If directors know what they are doing then engineered chemistry should appear on screen as absolutely no different to what we’d call ‘natural’ chemistry. Unfortunately, however, it is painfully obvious when it doesn’t work. Zack Snyder eventually decided on Henry Cavill for Man of Steel after Cavill’s agent had spent the seven years since Bryan Singer’s Superman Returns trying to get him the role. Seven years. Seven. Years. People have spent that time better in prison. And even cast opposite the delectable Amy Adams, who basically had the attention of the furniture in The Fighter, everything about Man of Steel went straight to hell in a giant-spider-shaped hand-basket.
But thankfully, for every Man of Steel there is an Edge of Tomorrow. Despite France’s long-standing good relationship with American film, a few years ago French director Bernard Tavernier lashed out at Hollywood, claiming that its films now lacked ideas, relied too heavily on special effects and was contributing to creating a ‘culture of stupidity.’ Whereas Man of Steel and other movies such as After Earth (read: ‘over-reliance on special effects’) and Grown Ups/Grown Ups 2 (read: ‘culture of stupidity’) do suggest that there are cases in which France might have a point, there are thousands of examples of movies in which the utmost care and attention has been paid to every detail of the film, even those that it is hard to see, like chemistry. And we should also remember that this was coming from a country that allowed someone to marry the Eiffel tower.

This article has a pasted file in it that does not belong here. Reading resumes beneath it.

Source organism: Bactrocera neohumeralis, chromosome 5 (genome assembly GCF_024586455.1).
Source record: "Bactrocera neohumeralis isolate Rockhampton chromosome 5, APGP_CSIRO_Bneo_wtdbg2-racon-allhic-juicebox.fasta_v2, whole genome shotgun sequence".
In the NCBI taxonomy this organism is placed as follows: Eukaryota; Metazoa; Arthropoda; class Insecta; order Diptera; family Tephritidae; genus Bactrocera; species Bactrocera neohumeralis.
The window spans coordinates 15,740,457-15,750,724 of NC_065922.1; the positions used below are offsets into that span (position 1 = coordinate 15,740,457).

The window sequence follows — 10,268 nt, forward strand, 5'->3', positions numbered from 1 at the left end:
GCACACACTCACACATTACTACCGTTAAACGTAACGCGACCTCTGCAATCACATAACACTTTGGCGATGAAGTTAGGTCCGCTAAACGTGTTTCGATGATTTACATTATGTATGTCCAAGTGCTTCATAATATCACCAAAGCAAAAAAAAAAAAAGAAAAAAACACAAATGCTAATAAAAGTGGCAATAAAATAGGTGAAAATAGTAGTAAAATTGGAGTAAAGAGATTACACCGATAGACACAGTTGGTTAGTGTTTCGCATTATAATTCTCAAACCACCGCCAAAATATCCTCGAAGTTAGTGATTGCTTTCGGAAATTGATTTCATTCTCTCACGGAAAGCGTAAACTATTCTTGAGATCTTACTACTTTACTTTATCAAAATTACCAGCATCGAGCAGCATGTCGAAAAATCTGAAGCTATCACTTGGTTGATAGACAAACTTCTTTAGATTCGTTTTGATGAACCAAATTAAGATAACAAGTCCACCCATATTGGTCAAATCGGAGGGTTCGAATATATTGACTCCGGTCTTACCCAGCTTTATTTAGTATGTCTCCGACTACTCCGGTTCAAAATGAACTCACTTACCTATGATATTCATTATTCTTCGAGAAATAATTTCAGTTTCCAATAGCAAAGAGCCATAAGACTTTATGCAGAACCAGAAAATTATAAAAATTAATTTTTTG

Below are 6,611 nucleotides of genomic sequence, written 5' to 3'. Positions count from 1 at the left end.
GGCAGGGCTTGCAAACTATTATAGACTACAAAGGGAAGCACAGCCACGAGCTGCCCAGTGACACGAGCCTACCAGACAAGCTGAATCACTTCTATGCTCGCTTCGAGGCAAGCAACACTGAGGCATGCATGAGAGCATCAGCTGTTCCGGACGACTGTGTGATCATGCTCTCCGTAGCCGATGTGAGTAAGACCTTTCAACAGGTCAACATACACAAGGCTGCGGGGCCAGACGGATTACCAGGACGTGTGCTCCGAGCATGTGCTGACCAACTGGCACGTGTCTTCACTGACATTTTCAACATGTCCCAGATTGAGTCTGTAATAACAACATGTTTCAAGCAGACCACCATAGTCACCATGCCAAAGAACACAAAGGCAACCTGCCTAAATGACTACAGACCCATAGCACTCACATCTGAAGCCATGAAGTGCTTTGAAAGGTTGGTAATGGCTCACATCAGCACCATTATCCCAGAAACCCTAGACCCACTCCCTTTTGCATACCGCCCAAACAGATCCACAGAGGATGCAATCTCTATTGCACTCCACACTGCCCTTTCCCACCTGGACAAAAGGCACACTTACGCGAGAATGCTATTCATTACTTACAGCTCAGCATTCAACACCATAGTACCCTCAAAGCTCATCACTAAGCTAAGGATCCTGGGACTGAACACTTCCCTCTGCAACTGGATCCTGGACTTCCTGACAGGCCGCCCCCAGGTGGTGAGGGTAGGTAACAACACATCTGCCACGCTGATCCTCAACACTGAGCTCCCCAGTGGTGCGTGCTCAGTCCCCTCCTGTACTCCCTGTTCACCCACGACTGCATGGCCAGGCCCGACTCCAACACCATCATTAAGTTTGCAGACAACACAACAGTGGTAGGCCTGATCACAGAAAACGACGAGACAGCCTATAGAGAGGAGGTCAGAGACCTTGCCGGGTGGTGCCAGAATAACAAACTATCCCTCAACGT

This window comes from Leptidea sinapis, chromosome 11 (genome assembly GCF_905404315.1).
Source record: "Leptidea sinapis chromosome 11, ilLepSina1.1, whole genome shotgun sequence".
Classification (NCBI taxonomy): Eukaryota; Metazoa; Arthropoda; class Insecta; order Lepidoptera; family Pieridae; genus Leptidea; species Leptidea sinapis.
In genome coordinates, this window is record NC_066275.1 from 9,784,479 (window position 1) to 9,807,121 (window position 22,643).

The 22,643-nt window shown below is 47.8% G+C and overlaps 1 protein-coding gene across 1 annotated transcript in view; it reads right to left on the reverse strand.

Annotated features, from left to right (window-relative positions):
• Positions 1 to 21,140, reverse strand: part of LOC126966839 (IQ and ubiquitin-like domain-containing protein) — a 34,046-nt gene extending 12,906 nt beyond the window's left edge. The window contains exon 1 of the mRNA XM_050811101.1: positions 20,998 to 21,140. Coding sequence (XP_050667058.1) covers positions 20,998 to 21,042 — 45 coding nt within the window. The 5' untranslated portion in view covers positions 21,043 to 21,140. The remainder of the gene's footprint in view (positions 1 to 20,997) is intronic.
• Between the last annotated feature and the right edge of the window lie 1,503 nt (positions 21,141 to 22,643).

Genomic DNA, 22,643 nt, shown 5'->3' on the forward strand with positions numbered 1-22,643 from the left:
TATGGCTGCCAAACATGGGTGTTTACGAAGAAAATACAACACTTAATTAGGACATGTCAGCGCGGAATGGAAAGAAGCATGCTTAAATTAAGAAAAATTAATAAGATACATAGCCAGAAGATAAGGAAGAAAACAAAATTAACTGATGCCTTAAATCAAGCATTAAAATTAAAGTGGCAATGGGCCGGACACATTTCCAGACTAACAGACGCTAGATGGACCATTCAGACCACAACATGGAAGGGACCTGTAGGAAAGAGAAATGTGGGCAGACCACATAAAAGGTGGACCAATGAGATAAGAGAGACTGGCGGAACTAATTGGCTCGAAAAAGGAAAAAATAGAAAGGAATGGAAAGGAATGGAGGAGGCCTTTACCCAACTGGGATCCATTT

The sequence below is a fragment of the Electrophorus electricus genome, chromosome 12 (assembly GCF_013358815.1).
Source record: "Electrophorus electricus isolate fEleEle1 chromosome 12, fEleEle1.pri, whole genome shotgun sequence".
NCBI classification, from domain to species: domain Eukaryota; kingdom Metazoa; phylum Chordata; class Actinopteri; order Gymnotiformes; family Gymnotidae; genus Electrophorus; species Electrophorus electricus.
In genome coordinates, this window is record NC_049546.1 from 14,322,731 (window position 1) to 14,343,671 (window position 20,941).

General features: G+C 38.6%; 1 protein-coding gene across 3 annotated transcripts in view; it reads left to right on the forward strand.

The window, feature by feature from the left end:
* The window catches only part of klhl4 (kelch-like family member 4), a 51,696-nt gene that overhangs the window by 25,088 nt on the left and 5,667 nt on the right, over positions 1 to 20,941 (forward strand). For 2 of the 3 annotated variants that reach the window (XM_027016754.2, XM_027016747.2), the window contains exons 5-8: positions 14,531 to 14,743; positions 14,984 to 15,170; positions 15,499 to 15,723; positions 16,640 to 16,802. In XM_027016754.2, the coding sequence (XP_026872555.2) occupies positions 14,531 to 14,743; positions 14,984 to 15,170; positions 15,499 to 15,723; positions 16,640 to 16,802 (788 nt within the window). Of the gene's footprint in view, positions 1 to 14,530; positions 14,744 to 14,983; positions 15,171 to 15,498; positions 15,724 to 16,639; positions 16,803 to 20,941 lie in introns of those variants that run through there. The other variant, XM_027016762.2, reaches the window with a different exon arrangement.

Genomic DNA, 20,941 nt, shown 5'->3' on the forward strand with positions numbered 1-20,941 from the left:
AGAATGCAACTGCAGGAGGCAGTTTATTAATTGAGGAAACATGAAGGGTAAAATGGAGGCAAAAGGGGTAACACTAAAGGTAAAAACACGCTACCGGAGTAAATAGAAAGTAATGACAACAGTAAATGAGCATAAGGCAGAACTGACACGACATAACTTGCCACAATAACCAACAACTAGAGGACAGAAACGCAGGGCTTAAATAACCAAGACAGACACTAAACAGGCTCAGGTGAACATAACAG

Having reached the end then of this little experiment in what chemistry is and is not, what can really be said about this stuff that life can’t do without and yet has so little method for where it will and won’t happen? As it has turned out, it’s a bit like trying to describe a colour – what other word for blue is there than blue? But one definite thing that can be said about it is that those science teachers at school were probably the ones who were right all along. Chemistry is about the nature and effect of any complex phenomenon, and there are very few phenomena more complex than human relationships. But most of all, chemistry is about reactions and bonds – and this bit is pretty simple. This is all that is happening when two people are creating that world which somehow unites them in some unseen way; chemistry is – as much as we seem to be able to define it – an equation and a connection through which individuals discover and give out the sense that ‘you fit into my life in a way that no-one else does.’ Of course script, dialogue and delivery will all be important, but without the feeling that this is what is happening between the characters, they could be anybody to each other – and why would the audience care about that?
But this idea is only a suggestion. Chemistry is still only visible in an invisible sort of way and clearly intends to stay that way. Perhaps a reason for this is that it allows people to fill that place between the characters themselves, with their own beliefs or hope. This is a huge part of the enjoyment of chemistry – that anything can cause or grow from the connections between human beings; chemistry lends itself to the infinitely weird and wonderful range of human individuals, and their responses and imaginations. Entire worlds of fan-fiction are testament to that. Whether it is explosive, quiet, fun or outright dangerous, chemistry truly is essential. It is quite literally what life – both on screen and off – is made of.